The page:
Corn lost 4 kilograms, getting down to only 8. In the first week after going home, she stayed in the couch all day long. “But as a beagle, she needs to walk 20 kilometers per day to consume her energy,” she says.
Since then, Wang has never sent any pet to a pet shop. She has been keeping three cats and one dog for years. When she needs to leave home for days, she asks her friends for help. “But what if they were busy or inconvenient? So there were four years during which I never left Xiamen for one day,” she says.
Her painful experience and the similar needs of her friends inspiredWang to develop an app to provide homestay services for pet owners. Families experienced in keeping pets can apply to provide services such as looking after pets, whose owners need to go out for days or months.
Through the online platform, pet owners can easily find suitable families for their pets. One can check the distance, the pictures of the families, and their reputation. The lowest payment for a small pet per day is 20 yuan and there is no upper limit, but usually entrusting a cat needs to pay 30 to 50 yuan a day and entrusting a dog 50 to 90 yuan a day depending on the size.
Created online in August 2015, the app has provided about 100,000homestay services for pet owners in 192 cities around China.
Most of the users choose to entrust their pets to a family because they don’t want their pets to be locked in cages. In a home-stay family, pets can play with each other in a bigger space.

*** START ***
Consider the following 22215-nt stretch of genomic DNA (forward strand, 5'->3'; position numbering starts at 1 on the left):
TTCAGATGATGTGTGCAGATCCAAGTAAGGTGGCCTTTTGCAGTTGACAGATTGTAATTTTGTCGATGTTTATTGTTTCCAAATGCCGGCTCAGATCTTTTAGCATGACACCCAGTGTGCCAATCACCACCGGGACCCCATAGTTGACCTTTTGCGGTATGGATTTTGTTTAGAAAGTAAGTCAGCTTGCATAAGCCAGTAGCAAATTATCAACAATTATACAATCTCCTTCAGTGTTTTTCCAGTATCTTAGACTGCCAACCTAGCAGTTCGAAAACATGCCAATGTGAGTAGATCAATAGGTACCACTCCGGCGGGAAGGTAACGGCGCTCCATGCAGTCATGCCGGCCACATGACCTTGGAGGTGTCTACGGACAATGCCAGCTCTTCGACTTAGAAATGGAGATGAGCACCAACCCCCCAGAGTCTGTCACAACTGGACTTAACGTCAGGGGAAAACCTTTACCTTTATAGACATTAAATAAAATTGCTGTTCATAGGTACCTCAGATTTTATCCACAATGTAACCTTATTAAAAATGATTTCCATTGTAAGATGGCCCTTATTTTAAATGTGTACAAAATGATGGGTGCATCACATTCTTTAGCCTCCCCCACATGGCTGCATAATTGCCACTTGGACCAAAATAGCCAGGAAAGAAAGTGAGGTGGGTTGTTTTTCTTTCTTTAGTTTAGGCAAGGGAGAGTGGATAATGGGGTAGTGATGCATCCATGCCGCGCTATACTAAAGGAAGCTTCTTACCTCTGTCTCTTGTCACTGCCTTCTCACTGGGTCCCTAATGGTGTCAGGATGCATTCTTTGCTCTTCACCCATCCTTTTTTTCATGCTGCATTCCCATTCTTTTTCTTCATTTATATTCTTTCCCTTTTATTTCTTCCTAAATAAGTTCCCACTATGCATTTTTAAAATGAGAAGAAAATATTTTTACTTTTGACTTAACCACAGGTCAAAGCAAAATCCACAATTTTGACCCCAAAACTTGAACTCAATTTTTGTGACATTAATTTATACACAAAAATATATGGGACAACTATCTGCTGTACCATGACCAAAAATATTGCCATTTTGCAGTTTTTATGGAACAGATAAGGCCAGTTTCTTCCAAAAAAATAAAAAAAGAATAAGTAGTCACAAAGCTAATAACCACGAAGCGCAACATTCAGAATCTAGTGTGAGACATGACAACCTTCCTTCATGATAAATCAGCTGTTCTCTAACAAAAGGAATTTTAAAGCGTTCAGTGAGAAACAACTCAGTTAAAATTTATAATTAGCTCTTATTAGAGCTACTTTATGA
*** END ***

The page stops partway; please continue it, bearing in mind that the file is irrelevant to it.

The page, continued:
“I can see the videos of my cat every day, which is really comforting,” says Liang Bing, a 26-year-old engineer, who has a 4-year-old British shorthair.
Care Center for Cats and Dogs in Beijing’s Daxing district, run by 32-yearold Zhang Xiaoyuan, is among the most popular home-stay families on the app. She started the service last June, and so far has taken inmorethan 150 cats and dogs.
She calls the dogs and cats “kids” and owners “parents”. Currently she has three dogs and four cats in the 140 square meters apartment. Three cats and one dog are her own.
“Spring Festival is a very busy time. We will send our own cats to our parents’ home, making room for cats that will be separated according to sex,” she says, holding a brown teddy bear dog in her arms, which has stayed with her for two weeks. Another entrusted gray teddy is walking around her.